Ms PATTEN (Northern Metropolitan) (14:58): I rise to speak relatively briefly on the Justice Legislation Miscellaneous Amendments Bill 2019. This bill does a variety of things of a fairly technical nature across the range of justice acts but most significantly, as we have been debating today, it amends the Supreme Court Act 1986 to provide for group cost orders or, in other words, allow contingency fees for law firms in class actions.
I think maybe at this point in the day it is worth reminding ourselves what a class action is. It is a legal proceeding in which one person brings a claim on behalf of a wider group of people who have been affected in a similar way or by the same conduct—the general thesis being that a wrongdoer is believed to have caused widespread harm. Contingency fees are lawyers’ fees paid as a percentage of the settlement or amount recovered, as opposed to ordinary legal fees, which are charged for work done, most often at an hourly rate.
Now, the government in promoting this bill says that the changes that they are making in this bill allow contingency fees or group costs orders as determined by the bill and that this will enhance access to justice and pave the way for class actions to proceed where otherwise they may not have, such as class actions for silicosis or wage theft.
I note the opposition to this bill comes from a wide range of groups but probably with a narrow list of reasons for their opposition. They say that it will lead to more speculative class actions being filed in pursuit of lawyer payouts and will benefit lawyers at the expense of plaintiffs. They also say it creates a conflict of interest for the plaintiff firms or for the lawyers themselves. This bill has been before us and has been on our paper for quite some months, so I have had the opportunity to meet with people from both sides of this argument. I and the Reason Party and my office have really considered the details of this proposal quite closely and quite thoroughly, and despite the good work of Mr O’Donohue and the various briefings that he has provided me, I am actually certain of one thing—and that is that improving access to justice is important.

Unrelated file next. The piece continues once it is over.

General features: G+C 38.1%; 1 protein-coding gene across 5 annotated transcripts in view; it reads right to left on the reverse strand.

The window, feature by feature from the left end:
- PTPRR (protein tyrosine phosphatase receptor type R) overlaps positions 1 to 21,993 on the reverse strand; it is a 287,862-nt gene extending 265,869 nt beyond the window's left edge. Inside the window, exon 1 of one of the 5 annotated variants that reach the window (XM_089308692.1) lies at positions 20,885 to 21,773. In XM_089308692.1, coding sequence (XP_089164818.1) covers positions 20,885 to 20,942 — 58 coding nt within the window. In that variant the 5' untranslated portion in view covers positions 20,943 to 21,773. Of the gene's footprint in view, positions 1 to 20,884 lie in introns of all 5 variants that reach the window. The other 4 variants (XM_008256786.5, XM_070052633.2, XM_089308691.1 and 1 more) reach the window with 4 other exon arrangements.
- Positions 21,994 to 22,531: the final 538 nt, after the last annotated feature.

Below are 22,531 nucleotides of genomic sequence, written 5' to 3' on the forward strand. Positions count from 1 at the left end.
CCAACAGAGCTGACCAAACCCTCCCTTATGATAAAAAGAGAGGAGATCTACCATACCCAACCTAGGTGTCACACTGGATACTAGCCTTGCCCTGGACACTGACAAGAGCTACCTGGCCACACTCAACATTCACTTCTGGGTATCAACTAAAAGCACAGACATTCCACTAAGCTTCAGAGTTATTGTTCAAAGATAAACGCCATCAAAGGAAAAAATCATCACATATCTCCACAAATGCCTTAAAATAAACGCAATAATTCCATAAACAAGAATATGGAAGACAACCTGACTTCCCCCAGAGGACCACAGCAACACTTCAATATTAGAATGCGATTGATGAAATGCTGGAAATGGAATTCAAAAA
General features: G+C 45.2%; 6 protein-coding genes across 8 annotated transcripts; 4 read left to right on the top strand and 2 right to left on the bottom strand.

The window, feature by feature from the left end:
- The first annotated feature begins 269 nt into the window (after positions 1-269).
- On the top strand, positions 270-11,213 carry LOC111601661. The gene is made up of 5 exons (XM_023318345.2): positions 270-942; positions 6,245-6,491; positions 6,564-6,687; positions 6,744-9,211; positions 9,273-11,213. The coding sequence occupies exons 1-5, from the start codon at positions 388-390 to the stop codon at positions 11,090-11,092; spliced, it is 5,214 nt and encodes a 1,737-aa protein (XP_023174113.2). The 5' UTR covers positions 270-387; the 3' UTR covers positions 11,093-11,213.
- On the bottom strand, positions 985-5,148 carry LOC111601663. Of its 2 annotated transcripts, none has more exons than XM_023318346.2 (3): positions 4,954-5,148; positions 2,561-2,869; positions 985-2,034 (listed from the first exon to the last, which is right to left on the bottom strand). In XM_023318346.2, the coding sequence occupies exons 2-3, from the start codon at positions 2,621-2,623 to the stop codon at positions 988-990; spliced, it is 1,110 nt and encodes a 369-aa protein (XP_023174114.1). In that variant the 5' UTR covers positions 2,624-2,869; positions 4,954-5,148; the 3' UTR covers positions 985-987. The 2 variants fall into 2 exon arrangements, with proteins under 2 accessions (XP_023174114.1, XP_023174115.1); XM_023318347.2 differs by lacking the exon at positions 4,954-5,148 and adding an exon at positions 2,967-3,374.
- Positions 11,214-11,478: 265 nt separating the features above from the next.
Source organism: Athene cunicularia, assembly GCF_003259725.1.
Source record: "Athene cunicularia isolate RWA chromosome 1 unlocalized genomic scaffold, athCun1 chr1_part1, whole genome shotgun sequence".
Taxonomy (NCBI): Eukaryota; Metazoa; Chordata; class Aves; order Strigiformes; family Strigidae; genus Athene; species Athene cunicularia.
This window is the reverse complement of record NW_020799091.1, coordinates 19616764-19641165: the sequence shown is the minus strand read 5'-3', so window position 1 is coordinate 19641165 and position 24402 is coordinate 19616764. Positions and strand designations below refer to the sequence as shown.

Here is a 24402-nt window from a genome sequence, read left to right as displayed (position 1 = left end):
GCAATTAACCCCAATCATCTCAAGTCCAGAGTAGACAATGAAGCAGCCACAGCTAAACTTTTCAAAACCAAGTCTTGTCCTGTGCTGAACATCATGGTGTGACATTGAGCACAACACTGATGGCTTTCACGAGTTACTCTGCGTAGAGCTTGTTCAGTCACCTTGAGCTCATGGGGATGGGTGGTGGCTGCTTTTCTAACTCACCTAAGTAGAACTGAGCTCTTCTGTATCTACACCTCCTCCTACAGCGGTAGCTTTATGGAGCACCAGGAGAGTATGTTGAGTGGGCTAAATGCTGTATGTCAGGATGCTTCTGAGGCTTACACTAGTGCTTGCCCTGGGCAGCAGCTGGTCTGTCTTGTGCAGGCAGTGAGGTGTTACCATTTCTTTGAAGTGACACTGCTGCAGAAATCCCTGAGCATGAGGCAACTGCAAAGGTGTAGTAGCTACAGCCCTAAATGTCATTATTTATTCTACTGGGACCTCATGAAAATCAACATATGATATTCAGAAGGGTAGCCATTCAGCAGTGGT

It has been interesting listening to the people opposing this bill talking about the role of litigation funders in this sphere, and for many of them it has been how greedy and desperate these litigation funders have been and how they have been stealing the money from the poor people who have been disadvantaged who were taking this class action. So their argument to protect us from these funders is to stay the same—to not change anything. Now, to me that does not make a lot of sense if there is something wrong with the system and if we think people are getting ripped off. Let us look at who these litigation funders are. They are usually global companies. They are usually foreign owned—possibly locally created but usually investing on the behalf of offshore funds. They are involved in more than 70 per cent of class proceedings, and as we have heard from the opposition to this bill, it is a lucrative business. Litigation funders usually charge a commission of 30 per cent of the proceeds recovered—at least 30 per cent. I think Mr Rich-Phillips was talking about an example where it was a much higher percentage than that.